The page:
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- B. Bivalves The next class of mollusks is also very common and includes species that are a source of food for millions of people around the world. Bivalves are mollusks with 2 shells such as clams, scallops, mussels, and oysters. All bivalves are filter feeders. They have special muscles (adductors) that open and close the shell.
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- 1. Clams bury themselves in the mud and extend a long neck or siphon through a hole. The clam filters bits of food from the seawater through the siphon.
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- Hard shell clams Soft shell clams Razor clam Giant Clam
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- 2. Oysters and mussels are sessile bivalves that attach themselves to hard surfaces with a powerful glue.
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- Freshwater Mussels are not edible. Zebra mussels are an invasive species that is causing a lot of problems in many U.S. lakes and rivers. They spread very rapidly.
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- 3. Scallops are bivalves that live on the seabed. They can jet through the water by opening and closing their shells rapidly. Scallops have light sensing eyes that appear as a ring of small dots.
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- C. Cephalopods Cephalopods are the largest and most complex of all invertebrates. They have highly developed body systems including brains, complete digestive systems, muscles, and eyes. Like other gastropods, most cephalopods have shells, but they are actually on the inside of the animal rather than the outside. The bodies of cephalopods are covered by a covering or flap of skin called the mantle. Cephalopods include octopuses, squid, nautiluses, and cuttlefish. Cephalopods move through the water by inhaling water through a special siphon then jetting it out of the body to propel them forward. The octopus can also walk on its tentacles. As a protective measure, squid and octopuses can squirt a cloud of ink into the water. Squid, cuttlefish, and octopuses have the ability to change their skin color to match their surroundings. They are the masters of camouflage. All cephalopods are predators. Cephalopods have powerful suckers on their tentacles that allow them to grip. Scientific studies have shown that cuttlefish and especially octopuses have a high level of intelligence. Octopuses have even demonstrated the ability to problem solve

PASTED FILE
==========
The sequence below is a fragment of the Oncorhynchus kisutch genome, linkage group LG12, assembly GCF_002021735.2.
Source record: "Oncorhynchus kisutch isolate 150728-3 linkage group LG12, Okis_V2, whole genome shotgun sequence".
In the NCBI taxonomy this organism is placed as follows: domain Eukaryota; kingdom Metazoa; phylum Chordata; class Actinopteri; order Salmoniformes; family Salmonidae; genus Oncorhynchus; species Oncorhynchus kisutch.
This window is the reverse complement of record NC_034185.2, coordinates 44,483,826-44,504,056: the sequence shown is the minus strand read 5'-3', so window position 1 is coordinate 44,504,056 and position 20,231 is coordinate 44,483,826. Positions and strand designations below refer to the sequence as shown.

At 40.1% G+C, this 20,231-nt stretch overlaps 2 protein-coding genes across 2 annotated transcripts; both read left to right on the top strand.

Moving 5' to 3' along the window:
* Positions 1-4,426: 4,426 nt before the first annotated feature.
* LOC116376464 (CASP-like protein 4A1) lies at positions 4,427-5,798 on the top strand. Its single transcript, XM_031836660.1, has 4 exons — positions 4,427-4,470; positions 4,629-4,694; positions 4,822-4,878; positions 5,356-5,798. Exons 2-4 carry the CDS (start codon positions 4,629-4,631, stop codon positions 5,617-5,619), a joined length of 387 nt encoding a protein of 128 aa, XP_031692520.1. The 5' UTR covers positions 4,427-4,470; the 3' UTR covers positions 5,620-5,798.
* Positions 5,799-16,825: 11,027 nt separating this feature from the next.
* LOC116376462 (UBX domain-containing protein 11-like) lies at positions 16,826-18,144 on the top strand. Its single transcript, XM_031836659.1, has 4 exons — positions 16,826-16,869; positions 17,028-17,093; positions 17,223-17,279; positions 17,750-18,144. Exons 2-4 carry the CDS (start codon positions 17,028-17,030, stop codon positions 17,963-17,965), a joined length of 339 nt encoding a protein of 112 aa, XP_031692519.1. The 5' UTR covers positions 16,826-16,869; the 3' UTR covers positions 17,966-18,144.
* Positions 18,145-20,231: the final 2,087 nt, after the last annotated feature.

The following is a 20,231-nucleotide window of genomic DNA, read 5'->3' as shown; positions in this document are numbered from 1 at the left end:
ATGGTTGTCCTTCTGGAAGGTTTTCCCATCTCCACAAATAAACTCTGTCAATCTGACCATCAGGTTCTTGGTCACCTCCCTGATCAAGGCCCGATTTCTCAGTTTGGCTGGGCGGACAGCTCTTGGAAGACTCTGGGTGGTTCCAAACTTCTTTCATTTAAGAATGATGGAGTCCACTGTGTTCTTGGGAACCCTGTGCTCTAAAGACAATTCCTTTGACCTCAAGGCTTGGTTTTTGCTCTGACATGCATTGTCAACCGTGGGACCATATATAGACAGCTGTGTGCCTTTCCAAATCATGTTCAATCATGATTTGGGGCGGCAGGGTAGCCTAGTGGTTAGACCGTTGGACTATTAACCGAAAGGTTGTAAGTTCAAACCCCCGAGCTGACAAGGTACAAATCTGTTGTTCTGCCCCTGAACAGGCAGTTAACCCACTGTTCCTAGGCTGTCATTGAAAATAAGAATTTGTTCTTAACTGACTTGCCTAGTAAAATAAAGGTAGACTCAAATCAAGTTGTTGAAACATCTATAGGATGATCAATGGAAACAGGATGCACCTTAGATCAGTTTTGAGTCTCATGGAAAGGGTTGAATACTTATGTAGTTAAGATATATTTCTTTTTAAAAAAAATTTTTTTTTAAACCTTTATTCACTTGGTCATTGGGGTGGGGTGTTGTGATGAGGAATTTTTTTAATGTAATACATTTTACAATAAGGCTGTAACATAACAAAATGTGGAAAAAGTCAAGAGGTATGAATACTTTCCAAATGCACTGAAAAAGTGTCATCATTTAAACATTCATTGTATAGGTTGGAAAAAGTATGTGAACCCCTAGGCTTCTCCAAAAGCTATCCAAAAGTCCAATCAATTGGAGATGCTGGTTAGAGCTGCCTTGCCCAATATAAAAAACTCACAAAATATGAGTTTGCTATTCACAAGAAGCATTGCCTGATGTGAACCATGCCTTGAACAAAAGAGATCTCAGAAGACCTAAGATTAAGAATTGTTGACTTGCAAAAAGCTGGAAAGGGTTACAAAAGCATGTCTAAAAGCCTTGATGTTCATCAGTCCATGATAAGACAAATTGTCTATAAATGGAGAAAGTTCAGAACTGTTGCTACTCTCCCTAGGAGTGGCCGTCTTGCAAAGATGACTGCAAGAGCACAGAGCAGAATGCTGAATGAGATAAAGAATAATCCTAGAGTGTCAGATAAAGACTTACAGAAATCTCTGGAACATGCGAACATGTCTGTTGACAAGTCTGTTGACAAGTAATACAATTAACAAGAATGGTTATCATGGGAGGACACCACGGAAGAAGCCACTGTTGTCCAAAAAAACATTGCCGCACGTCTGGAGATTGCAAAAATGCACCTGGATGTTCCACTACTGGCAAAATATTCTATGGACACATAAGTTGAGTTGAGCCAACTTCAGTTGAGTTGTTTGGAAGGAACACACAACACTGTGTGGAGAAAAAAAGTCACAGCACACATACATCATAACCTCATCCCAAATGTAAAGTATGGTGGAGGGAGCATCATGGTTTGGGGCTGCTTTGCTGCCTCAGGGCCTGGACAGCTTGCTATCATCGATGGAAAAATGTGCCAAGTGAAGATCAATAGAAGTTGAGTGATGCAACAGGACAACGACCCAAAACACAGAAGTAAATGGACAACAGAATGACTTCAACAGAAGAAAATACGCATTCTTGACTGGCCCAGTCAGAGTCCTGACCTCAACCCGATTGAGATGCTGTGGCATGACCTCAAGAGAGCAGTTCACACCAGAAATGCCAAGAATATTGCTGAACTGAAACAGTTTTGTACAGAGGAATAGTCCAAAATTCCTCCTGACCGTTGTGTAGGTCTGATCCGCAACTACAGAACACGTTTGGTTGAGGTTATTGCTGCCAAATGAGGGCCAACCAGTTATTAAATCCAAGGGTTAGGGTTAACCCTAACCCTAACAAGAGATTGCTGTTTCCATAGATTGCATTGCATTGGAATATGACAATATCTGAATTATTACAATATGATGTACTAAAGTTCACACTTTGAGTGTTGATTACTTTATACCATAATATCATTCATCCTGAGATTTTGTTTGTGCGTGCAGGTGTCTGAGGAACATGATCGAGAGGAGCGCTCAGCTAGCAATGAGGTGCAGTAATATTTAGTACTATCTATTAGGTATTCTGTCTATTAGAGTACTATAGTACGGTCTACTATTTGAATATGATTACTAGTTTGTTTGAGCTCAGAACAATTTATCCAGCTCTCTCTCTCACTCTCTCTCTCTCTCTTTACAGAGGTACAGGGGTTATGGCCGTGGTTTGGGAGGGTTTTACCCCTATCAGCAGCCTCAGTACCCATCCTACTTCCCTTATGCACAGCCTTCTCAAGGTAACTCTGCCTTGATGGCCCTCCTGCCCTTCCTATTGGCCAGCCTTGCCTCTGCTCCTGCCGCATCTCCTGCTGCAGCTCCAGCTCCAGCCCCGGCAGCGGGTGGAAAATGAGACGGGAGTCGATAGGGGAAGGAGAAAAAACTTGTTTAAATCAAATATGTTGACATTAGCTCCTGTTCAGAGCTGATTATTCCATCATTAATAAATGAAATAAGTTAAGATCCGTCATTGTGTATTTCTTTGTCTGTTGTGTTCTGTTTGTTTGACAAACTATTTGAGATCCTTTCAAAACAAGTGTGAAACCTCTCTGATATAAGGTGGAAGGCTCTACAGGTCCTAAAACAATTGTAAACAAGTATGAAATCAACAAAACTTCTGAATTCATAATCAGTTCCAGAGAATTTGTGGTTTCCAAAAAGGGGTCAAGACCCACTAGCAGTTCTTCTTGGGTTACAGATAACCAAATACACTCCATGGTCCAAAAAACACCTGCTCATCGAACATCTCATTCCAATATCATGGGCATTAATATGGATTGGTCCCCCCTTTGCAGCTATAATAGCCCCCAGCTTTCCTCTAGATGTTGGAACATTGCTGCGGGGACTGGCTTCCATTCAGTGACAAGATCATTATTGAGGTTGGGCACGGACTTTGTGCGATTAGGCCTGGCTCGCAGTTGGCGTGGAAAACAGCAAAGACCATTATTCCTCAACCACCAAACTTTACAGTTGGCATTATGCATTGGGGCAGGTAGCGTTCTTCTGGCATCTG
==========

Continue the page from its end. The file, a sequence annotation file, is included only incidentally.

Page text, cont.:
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- 1.Squid Squid have 8 arms and 2 tentacles. They swim through the entire depth of the water column, but do not generally live on the bottom like octopuses do. The largest of all invertebrates, the giant squid, is thought to live in the deep ocean, below the reaches of the suns rays. No giant squid has ever been observed in its natural environment, but several have showed up in the nets of some very surprised fishermen.
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- Holy calamari!!!
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- Summon the Kraken!
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- 2. Cuttlefish are most similar to squid. They have 8 arms and 2 tentacles like the squid. They also have an internal shell. Cuttlefish tend to be more bottom dwelling than squid, and have shorter, stubbier arms. http://www.youtube.com/watch?v=E-zodF- XrSE
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- 3. Nautilus The nautilus is one of the strangest species of animals on earth, and one of the oldest species. The nautilus of today is relatively unchanged from the nautiluses of millions of years ago, prompting some scientists to call them living fossils. Nautiluses have up to 90 tentacles, but they do not have suckers on them. The nautilus also has an external chambered shell. The nautilus pumps water into and out of its shell to change its buoyancy (the degree to which it floats or sinks). The nautilus can also withdraw its tentacles completely into its shell for protection.
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- http://www.youtube.com/watch?v=QMFqV4SJLWg http://www.youtube.com/watch?v= QMFqV4SJLWg
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- 4. Octopus Octopuses are not only the smartest invertebrates, but one of the smartest aquatic animals. Octopuses have 8 strong tentacles, a beaked mouth, and a highly developed brain. In scientific studies, octopuses have shown that they are able to solve problems like how to get a small crab out of bottle that has a stopper in it---even though they had never done it before. https://www.youtube.com/watch?v=IvvjcQIJnLg https://www.youtube.com/watch?v=PmDTtkZlMwM They are also able to squeeze their bodies through the tiniest of holes to hide from predators or hunt for prey. Most octopuses are v